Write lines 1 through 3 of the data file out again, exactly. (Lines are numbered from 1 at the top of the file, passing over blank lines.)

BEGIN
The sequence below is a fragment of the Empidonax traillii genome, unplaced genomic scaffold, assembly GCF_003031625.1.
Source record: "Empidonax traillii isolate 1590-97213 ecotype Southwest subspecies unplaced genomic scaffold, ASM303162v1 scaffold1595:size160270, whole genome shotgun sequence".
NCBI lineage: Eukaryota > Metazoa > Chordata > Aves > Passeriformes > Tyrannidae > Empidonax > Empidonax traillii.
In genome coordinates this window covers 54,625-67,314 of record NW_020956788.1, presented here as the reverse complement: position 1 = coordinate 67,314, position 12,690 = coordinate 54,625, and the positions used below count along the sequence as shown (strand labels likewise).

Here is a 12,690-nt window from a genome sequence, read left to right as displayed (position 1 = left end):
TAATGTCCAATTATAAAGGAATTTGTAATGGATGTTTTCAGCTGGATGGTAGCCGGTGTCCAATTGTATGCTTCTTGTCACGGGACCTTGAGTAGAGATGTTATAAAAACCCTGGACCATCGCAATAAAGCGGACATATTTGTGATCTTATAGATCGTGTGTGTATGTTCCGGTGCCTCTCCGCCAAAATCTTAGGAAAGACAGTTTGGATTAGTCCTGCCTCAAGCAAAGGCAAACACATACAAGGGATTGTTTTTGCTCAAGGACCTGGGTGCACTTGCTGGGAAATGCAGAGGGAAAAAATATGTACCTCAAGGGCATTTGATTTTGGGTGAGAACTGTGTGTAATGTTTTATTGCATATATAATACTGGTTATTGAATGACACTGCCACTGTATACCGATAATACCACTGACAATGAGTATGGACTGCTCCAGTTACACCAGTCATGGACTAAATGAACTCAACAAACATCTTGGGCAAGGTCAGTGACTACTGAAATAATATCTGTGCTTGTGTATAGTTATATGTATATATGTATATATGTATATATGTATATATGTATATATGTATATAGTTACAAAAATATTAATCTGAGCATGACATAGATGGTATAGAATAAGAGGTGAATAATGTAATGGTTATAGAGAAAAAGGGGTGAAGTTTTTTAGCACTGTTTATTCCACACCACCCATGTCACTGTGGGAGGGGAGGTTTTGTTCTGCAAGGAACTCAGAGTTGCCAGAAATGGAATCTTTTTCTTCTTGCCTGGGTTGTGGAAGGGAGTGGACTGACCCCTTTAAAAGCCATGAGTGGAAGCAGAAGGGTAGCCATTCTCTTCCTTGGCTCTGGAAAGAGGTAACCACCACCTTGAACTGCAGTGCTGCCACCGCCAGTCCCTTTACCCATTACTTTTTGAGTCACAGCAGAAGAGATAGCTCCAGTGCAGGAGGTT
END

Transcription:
The sequence below is a fragment of the Empidonax traillii genome, unplaced genomic scaffold, assembly GCF_003031625.1.
Source record: "Empidonax traillii isolate 1590-97213 ecotype Southwest subspecies unplaced genomic scaffold, ASM303162v1 scaffold1595:size160270, whole genome shotgun sequence".
NCBI lineage: Eukaryota > Metazoa > Chordata > Aves > Passeriformes > Tyrannidae > Empidonax > Empidonax traillii.